In 2004, Ms. Supové released Infusion on the Koch International Classics label, featuring four contemporary solo works for piano and electronics. It is available through CDBaby, iTunes, and other digital sales outlets. Other recordings can be found on the Tzadik, CRI, Innova, New World, Neuma, Bridge, Centaur, OO, and XI labels.

Ms. Supové has an undergraduate degree from Pomona College and a masters degree from the Juiliard School. Her teachers, in addition to Keeney, have included Karl Kohn and Russell Sherman. Ms. Supové lives in Brooklyn, N.Y. with her husband, internationally acclaimed composer Randall Woolf, and a lovable, if painfully shy, black cat named Frankie.


/patrick

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Hear Daniil Trifonov live from Carnegie Hall!

Combining consummate technique with rare sensitivity, Russian pianist Daniil Trifonov has made a spectacular ascent to classical stardom. Today, Medici TV offers the chance to watch a streaming live performance on their website and also up to 90 days after the event.

Tuesday, December 9 at 8 PM New York time
(GMT: 1 AM on Wednesday 10 December)

Watch recital live stream at medici.tv

Add piano scores
Tips for an enhanced piano recital experience:
Follow along in the piano scores from Piano Street while listening to the recital!
(Gold membership required – special upgrade offer available)


Program:

BACH/LISZT: Fantasy and Fugue for Organ in G Minor, BWV 542 (S. 463)

BEETHOVEN: Piano Sonata No. 32 in C Minor, Op. 111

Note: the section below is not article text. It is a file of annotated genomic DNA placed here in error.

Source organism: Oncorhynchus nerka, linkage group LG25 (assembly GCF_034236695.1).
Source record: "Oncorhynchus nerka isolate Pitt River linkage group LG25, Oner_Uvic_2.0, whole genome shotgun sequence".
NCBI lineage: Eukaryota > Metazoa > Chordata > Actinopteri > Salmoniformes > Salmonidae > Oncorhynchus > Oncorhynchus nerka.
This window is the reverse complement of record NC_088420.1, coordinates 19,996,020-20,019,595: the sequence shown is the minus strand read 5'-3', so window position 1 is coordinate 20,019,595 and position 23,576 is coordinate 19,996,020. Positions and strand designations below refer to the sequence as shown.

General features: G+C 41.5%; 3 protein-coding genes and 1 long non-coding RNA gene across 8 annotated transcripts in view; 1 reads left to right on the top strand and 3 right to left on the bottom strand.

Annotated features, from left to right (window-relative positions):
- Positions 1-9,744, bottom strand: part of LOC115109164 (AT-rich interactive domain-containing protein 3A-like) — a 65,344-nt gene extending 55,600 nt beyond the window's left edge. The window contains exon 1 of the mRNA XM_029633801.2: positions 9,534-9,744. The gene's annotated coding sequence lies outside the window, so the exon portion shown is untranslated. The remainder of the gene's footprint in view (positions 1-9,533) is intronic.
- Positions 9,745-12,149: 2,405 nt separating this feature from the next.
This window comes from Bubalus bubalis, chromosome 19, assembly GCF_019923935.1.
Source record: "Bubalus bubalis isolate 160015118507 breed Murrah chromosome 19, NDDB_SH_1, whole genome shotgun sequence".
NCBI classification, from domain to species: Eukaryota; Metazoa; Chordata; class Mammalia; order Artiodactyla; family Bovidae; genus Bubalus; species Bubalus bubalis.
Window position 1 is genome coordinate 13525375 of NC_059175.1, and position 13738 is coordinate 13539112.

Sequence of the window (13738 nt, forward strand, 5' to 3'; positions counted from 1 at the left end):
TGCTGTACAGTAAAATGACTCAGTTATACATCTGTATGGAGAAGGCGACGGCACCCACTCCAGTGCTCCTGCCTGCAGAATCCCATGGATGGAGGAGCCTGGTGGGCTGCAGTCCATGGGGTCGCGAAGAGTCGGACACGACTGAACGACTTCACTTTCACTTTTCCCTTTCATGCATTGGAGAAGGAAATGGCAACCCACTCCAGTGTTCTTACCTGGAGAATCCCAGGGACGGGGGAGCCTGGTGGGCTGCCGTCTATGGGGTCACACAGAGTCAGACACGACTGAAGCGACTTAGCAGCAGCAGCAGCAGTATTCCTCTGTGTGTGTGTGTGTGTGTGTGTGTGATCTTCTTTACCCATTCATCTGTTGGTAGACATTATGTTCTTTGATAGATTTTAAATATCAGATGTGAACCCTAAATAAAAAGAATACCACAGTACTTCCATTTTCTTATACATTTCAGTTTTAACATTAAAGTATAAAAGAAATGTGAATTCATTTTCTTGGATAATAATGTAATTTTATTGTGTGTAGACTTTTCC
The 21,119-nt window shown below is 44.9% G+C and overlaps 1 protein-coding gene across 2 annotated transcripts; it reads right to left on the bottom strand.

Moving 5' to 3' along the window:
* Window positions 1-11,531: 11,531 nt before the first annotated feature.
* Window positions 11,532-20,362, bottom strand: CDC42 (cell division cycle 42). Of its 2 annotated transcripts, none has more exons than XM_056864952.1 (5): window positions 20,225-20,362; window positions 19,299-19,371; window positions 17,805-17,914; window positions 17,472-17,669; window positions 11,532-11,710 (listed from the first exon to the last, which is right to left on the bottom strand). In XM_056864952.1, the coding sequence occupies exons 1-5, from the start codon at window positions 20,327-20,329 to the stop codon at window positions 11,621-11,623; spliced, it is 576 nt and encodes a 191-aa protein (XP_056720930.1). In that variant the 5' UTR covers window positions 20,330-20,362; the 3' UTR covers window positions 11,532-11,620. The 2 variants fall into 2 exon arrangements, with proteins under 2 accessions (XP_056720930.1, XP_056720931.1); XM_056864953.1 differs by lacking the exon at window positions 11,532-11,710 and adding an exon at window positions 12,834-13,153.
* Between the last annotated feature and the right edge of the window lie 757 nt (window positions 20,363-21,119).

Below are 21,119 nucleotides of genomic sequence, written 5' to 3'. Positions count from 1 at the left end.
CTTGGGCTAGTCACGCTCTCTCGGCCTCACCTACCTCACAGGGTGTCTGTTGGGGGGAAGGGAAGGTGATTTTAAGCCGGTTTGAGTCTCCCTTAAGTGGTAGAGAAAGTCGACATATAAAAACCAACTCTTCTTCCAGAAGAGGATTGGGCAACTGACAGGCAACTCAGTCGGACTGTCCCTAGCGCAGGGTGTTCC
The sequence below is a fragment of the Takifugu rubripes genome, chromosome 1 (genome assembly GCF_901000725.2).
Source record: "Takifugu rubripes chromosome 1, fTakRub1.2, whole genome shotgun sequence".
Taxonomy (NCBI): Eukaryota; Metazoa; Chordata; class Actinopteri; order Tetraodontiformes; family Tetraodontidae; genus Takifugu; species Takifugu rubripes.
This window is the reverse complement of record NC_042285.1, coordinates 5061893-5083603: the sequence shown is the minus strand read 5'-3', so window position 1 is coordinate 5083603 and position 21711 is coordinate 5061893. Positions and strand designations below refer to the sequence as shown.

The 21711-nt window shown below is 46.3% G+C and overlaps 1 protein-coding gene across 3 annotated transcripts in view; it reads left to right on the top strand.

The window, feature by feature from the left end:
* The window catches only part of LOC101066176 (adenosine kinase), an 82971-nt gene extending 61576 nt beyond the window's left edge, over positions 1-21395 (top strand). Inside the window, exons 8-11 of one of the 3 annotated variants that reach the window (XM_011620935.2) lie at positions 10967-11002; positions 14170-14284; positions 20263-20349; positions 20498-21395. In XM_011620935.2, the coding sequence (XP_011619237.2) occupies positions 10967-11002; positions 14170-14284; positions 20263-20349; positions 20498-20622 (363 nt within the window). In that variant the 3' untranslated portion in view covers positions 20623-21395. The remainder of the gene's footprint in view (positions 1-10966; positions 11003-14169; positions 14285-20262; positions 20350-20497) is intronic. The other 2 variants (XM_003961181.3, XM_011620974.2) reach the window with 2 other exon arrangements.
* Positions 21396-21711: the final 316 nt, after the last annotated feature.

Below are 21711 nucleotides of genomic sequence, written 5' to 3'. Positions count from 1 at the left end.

LISZT: Transcendental Etudes, S. 139

The program features masterpieces by three giants of the keyboard. Each was known in his day as a virtuoso performer, as well as a revered and influential composer. Their works not only transformed the forms in which they composed, but also impacted the works of their immediate and distant successors. Liszt’s transcription of Bach’s Fantasy and Fugue for Organ in G Minor, BWV 542, is a testament to the genius of both composers, contrasting free-form expression with highly structured musical thought. Beethoven’s Piano Sonata No. 32 in C Minor, Op. 111 — his last sonata and one of his last works for piano—pushes the capabilities of the piano as an instrument, the compositional boundaries of the time, and the interpretive abilities of the performer. Finally, each of Liszt’s fiendishly and legendarily difficult Transcendental Etudes is a miniature tone poem, depicting a specific narrative theme and showcasing the composer’s dramatic and poetic side along with his virtuosic technique.


/patrick

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Murray Perahia: Not of this World

In February 1977, Murray Perahia made his debut with the Berliner Philharmoniker with Mozart’s C minor piano concerto, conducted by Riccardo Muti. “A first-class soloist was introduced to us, with fantastic musicianship and a highly sensitive touch,” as the press wrote. Many wonderful performances with the Berliner Philharmoniker were to follow. And so it was only logical that the orchestra invited him, as Pianist in Residence, to give a series of joint concerts this current season. In this documentary by Holger Preusse and Claus Wischmann, you can now get to know this exceptional artist better.

Watch the documentary in DCH.